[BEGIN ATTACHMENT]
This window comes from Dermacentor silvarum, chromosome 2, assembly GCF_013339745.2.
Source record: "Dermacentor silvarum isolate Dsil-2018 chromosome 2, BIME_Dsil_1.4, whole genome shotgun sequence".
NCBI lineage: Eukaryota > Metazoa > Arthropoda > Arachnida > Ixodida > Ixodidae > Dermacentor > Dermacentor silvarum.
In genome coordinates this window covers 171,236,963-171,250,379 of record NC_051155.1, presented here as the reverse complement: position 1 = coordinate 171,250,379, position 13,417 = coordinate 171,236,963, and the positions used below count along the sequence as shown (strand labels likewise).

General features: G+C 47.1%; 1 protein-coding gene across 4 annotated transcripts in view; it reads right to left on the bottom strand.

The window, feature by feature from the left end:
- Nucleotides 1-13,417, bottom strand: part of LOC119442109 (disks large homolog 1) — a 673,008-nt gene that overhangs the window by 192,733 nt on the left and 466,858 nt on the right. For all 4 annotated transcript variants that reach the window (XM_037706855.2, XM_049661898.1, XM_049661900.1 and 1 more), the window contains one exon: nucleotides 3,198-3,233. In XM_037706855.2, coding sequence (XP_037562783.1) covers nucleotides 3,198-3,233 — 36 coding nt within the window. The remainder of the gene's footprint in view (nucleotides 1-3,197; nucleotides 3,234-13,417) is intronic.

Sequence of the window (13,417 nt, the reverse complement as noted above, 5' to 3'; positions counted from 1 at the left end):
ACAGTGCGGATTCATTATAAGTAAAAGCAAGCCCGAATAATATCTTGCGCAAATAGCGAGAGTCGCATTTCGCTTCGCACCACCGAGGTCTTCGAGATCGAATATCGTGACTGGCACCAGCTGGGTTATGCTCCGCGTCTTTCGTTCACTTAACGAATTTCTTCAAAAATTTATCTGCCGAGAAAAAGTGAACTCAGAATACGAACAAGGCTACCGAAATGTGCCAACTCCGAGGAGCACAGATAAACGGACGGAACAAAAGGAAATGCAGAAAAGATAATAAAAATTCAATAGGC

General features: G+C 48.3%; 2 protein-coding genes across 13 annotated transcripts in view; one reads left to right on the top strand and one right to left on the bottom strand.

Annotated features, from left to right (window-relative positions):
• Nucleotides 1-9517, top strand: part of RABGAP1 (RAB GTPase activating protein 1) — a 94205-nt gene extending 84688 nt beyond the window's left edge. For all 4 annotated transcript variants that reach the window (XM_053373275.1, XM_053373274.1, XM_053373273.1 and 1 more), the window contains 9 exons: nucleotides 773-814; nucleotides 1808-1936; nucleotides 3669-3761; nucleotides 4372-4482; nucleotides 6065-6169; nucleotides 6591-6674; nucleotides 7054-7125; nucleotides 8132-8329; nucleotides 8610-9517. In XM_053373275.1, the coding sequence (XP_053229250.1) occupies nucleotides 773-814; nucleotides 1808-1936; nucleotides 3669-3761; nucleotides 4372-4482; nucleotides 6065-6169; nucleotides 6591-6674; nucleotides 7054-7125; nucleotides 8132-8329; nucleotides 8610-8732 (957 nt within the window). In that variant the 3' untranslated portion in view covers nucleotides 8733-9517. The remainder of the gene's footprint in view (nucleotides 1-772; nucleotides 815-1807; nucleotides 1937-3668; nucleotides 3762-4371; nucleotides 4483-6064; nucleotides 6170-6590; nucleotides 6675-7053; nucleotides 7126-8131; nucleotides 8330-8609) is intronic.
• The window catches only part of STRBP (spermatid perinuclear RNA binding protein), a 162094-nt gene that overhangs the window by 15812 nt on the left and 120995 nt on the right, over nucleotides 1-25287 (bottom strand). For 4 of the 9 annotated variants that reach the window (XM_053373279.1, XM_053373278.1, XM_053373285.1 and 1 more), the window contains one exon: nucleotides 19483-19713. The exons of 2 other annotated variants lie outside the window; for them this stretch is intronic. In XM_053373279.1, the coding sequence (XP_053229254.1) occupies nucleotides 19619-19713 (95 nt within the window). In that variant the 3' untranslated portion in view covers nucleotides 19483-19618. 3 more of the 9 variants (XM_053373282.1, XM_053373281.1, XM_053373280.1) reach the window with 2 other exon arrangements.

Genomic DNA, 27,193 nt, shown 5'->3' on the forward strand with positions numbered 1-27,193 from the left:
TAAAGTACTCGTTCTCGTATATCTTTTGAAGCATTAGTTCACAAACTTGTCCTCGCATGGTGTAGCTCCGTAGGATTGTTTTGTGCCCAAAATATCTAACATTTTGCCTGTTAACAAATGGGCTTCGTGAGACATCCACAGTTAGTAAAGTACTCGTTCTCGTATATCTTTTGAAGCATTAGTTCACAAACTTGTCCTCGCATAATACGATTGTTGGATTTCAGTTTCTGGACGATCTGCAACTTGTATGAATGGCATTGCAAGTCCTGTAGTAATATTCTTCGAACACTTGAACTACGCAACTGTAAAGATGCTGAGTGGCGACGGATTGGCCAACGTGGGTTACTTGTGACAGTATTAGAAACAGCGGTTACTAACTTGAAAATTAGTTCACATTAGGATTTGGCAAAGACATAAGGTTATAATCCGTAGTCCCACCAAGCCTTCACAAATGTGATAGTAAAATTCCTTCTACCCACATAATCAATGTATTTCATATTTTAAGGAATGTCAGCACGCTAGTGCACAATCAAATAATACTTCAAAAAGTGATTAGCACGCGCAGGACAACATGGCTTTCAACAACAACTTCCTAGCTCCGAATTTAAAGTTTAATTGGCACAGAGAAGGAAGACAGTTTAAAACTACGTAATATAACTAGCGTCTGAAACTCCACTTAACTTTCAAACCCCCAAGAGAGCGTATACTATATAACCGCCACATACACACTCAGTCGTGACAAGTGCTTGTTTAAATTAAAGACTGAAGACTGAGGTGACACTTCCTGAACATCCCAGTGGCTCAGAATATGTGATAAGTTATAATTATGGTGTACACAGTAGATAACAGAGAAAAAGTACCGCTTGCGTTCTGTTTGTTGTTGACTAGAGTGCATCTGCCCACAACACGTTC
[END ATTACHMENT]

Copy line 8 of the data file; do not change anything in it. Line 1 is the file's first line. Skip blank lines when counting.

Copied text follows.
Sequence of the window (13,417 nt, the reverse complement as noted above, 5' to 3'; positions counted from 1 at the left end):